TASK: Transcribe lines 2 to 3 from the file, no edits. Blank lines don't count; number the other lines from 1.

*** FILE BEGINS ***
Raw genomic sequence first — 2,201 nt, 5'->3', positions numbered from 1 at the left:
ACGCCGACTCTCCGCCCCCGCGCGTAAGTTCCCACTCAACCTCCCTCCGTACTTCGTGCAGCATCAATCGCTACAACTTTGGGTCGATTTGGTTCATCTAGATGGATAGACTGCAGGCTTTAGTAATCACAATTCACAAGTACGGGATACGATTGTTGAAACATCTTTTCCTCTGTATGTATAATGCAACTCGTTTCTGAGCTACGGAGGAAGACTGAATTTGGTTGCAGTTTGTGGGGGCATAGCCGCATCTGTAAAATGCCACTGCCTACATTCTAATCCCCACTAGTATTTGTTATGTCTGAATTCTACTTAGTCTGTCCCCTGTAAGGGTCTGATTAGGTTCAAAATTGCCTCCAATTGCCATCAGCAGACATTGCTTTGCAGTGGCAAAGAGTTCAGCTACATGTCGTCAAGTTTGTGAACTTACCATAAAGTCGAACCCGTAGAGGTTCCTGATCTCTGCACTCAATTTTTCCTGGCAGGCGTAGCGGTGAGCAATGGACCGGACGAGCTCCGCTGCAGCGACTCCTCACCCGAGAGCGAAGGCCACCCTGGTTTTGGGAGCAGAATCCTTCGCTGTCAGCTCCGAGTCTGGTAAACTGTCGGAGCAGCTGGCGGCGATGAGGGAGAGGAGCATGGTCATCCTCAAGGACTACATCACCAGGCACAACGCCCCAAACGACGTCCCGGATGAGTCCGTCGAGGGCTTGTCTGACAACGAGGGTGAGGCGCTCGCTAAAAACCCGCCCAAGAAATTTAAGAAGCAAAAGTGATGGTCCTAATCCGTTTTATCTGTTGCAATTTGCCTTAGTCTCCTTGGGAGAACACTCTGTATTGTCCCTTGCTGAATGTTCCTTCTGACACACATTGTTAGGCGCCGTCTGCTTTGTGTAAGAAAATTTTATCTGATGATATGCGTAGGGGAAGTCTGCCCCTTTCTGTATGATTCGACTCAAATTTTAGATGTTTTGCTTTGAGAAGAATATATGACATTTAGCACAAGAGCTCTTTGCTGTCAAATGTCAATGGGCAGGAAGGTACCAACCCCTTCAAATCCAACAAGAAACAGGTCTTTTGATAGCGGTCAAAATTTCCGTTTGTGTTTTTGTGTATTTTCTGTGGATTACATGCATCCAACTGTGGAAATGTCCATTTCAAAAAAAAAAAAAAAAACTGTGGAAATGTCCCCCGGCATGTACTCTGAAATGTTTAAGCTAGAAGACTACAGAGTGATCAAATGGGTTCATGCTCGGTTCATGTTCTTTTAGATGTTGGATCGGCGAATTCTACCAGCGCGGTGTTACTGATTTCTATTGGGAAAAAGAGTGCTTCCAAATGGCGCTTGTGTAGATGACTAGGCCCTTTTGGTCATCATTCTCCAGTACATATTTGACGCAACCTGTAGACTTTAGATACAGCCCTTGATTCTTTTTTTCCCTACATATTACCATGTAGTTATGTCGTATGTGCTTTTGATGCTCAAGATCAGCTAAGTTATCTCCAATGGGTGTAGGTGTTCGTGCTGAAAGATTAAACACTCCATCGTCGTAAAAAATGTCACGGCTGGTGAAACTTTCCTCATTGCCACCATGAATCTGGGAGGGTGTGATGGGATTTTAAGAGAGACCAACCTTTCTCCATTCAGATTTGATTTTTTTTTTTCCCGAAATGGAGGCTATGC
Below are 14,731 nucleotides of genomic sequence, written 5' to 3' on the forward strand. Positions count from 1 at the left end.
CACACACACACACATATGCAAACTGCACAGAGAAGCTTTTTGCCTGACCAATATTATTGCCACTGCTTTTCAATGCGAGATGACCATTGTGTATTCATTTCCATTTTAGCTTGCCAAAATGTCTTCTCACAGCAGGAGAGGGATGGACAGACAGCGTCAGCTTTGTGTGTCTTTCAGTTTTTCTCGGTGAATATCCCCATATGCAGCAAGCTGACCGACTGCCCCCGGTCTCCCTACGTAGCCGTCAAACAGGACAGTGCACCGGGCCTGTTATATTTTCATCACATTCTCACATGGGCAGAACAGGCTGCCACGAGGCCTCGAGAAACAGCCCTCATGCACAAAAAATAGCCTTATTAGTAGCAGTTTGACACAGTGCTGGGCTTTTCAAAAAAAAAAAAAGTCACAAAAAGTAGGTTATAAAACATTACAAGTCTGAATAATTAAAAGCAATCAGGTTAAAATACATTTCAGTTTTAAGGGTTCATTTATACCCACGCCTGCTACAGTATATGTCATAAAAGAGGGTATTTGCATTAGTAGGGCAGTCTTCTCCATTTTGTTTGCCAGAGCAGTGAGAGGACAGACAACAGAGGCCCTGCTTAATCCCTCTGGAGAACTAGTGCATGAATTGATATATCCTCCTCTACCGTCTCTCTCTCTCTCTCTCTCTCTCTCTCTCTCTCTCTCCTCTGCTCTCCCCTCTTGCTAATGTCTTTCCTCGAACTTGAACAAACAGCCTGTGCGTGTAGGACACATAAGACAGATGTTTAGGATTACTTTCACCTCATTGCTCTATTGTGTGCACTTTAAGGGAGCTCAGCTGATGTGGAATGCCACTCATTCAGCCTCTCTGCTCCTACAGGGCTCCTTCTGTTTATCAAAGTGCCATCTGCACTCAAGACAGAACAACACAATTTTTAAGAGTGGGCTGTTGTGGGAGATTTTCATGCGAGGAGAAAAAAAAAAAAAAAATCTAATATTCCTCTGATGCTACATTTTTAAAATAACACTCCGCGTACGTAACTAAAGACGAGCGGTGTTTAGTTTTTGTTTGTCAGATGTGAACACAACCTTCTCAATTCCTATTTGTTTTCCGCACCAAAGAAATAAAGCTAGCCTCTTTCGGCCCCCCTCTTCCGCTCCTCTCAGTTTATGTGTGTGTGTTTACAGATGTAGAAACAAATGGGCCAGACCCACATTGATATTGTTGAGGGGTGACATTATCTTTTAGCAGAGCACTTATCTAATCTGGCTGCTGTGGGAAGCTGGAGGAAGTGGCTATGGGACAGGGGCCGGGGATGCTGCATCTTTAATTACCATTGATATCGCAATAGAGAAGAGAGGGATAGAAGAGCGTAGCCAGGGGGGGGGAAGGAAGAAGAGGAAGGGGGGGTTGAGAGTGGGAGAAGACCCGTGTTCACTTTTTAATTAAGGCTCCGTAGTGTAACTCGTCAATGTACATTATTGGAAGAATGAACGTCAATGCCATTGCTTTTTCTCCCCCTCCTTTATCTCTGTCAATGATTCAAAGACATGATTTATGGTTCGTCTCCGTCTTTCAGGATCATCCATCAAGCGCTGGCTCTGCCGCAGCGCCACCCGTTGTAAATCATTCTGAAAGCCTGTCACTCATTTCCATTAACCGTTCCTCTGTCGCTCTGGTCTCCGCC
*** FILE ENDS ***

ACGCCGACTCTCCGCCCCCGCGCGTAAGTTCCCACTCAACCTCCCTCCGTACTTCGTGCAGCATCAATCGCTACAACTTTGGGTCGATTTGGTTCATCTAGATGGATAGACTGCAGGCTTTAGTAATCACAATTCACAAGTACGGGATACGATTGTTGAAACATCTTTTCCTCTGTATGTATAATGCAACTCGTTTCTGAGCTACGGAGGAAGACTGAATTTGGTTGCAGTTTGTGGGGGCATAGCCGCATCTGTAAAATGCCACTGCCTACATTCTAATCCCCACTAGTATTTGTTATGTCTGAATTCTACTTAGTCTGTCCCCTGTAAGGGTCTGATTAGGTTCAAAATTGCCTCCAATTGCCATCAGCAGACATTGCTTTGCAGTGGCAAAGAGTTCAGCTACATGTCGTCAAGTTTGTGAACTTACCATAAAGTCGAACCCGTAGAGGTTCCTGATCTCTGCACTCAATTTTTCCTGGCAGGCGTAGCGGTGAGCAATGGACCGGACGAGCTCCGCTGCAGCGACTCCTCACCCGAGAGCGAAGGCCACCCTGGTTTTGGGAGCAGAATCCTTCGCTGTCAGCTCCGAGTCTGGTAAACTGTCGGAGCAGCTGGCGGCGATGAGGGAGAGGAGCATGGTCATCCTCAAGGACTACATCACCAGGCACAACGCCCCAAACGACGTCCCGGATGAGTCCGTCGAGGGCTTGTCTGACAACGAGGGTGAGGCGCTCGCTAAAAACCCGCCCAAGAAATTTAAGAAGCAAAAGTGATGGTCCTAATCCGTTTTATCTGTTGCAATTTGCCTTAGTCTCCTTGGGAGAACACTCTGTATTGTCCCTTGCTGAATGTTCCTTCTGACACACATTGTTAGGCGCCGTCTGCTTTGTGTAAGAAAATTTTATCTGATGATATGCGTAGGGGAAGTCTGCCCCTTTCTGTATGATTCGACTCAAATTTTAGATGTTTTGCTTTGAGAAGAATATATGACATTTAGCACAAGAGCTCTTTGCTGTCAAATGTCAATGGGCAGGAAGGTACCAACCCCTTCAAATCCAACAAGAAACAGGTCTTTTGATAGCGGTCAAAATTTCCGTTTGTGTTTTTGTGTATTTTCTGTGGATTACATGCATCCAACTGTGGAAATGTCCATTTCAAAAAAAAAAAAAAAAACTGTGGAAATGTCCCCCGGCATGTACTCTGAAATGTTTAAGCTAGAAGACTACAGAGTGATCAAATGGGTTCATGCTCGGTTCATGTTCTTTTAGATGTTGGATCGGCGAATTCTACCAGCGCGGTGTTACTGATTTCTATTGGGAAAAAGAGTGCTTCCAAATGGCGCTTGTGTAGATGACTAGGCCCTTTTGGTCATCATTCTCCAGTACATATTTGACGCAACCTGTAGACTTTAGATACAGCCCTTGATTCTTTTTTTCCCTACATATTACCATGTAGTTATGTCGTATGTGCTTTTGATGCTCAAGATCAGCTAAGTTATCTCCAATGGGTGTAGGTGTTCGTGCTGAAAGATTAAACACTCCATCGTCGTAAAAAATGTCACGGCTGGTGAAACTTTCCTCATTGCCACCATGAATCTGGGAGGGTGTGATGGGATTTTAAGAGAGACCAACCTTTCTCCATTCAGATTTGATTTTTTTTTTTCCCGAAATGGAGGCTATGC
Below are 14,731 nucleotides of genomic sequence, written 5' to 3' on the forward strand. Positions count from 1 at the left end.